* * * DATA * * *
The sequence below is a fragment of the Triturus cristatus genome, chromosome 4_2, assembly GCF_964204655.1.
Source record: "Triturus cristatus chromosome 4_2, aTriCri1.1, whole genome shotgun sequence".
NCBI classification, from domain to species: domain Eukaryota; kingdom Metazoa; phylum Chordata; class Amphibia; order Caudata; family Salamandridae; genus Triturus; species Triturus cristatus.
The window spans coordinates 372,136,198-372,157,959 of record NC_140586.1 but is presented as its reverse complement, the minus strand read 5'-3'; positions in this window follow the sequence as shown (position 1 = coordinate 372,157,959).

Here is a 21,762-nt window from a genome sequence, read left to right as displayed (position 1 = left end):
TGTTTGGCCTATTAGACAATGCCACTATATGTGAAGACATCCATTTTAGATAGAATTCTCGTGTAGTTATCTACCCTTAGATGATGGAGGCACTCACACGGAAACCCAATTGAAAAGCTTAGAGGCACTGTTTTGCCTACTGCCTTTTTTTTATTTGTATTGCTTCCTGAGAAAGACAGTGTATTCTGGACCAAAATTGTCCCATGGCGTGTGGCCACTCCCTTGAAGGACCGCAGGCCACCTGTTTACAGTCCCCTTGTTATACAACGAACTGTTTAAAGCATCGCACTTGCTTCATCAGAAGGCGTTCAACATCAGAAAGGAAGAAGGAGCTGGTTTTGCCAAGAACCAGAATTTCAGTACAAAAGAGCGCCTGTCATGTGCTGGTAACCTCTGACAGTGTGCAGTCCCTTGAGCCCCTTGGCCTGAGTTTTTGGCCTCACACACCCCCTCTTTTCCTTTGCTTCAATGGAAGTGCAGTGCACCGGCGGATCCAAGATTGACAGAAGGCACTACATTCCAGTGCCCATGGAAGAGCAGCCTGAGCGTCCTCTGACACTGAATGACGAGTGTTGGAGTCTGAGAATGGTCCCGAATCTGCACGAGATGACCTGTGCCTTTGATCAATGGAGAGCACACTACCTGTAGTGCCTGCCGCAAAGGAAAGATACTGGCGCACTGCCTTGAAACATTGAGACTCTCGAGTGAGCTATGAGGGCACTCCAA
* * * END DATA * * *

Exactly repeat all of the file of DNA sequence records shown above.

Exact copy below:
The sequence below is a fragment of the Triturus cristatus genome, chromosome 4_2, assembly GCF_964204655.1.
Source record: "Triturus cristatus chromosome 4_2, aTriCri1.1, whole genome shotgun sequence".
NCBI classification, from domain to species: domain Eukaryota; kingdom Metazoa; phylum Chordata; class Amphibia; order Caudata; family Salamandridae; genus Triturus; species Triturus cristatus.
The window spans coordinates 372,136,198-372,157,959 of record NC_140586.1 but is presented as its reverse complement, the minus strand read 5'-3'; positions in this window follow the sequence as shown (position 1 = coordinate 372,157,959).

Here is a 21,762-nt window from a genome sequence, read left to right as displayed (position 1 = left end):
TGTTTGGCCTATTAGACAATGCCACTATATGTGAAGACATCCATTTTAGATAGAATTCTCGTGTAGTTATCTACCCTTAGATGATGGAGGCACTCACACGGAAACCCAATTGAAAAGCTTAGAGGCACTGTTTTGCCTACTGCCTTTTTTTTATTTGTATTGCTTCCTGAGAAAGACAGTGTATTCTGGACCAAAATTGTCCCATGGCGTGTGGCCACTCCCTTGAAGGACCGCAGGCCACCTGTTTACAGTCCCCTTGTTATACAACGAACTGTTTAAAGCATCGCACTTGCTTCATCAGAAGGCGTTCAACATCAGAAAGGAAGAAGGAGCTGGTTTTGCCAAGAACCAGAATTTCAGTACAAAAGAGCGCCTGTCATGTGCTGGTAACCTCTGACAGTGTGCAGTCCCTTGAGCCCCTTGGCCTGAGTTTTTGGCCTCACACACCCCCTCTTTTCCTTTGCTTCAATGGAAGTGCAGTGCACCGGCGGATCCAAGATTGACAGAAGGCACTACATTCCAGTGCCCATGGAAGAGCAGCCTGAGCGTCCTCTGACACTGAATGACGAGTGTTGGAGTCTGAGAATGGTCCCGAATCTGCACGAGATGACCTGTGCCTTTGATCAATGGAGAGCACACTACCTGTAGTGCCTGCCGCAAAGGAAAGATACTGGCGCACTGCCTTGAAACATTGAGACTCTCGAGTGAGCTATGAGGGCACTCCAA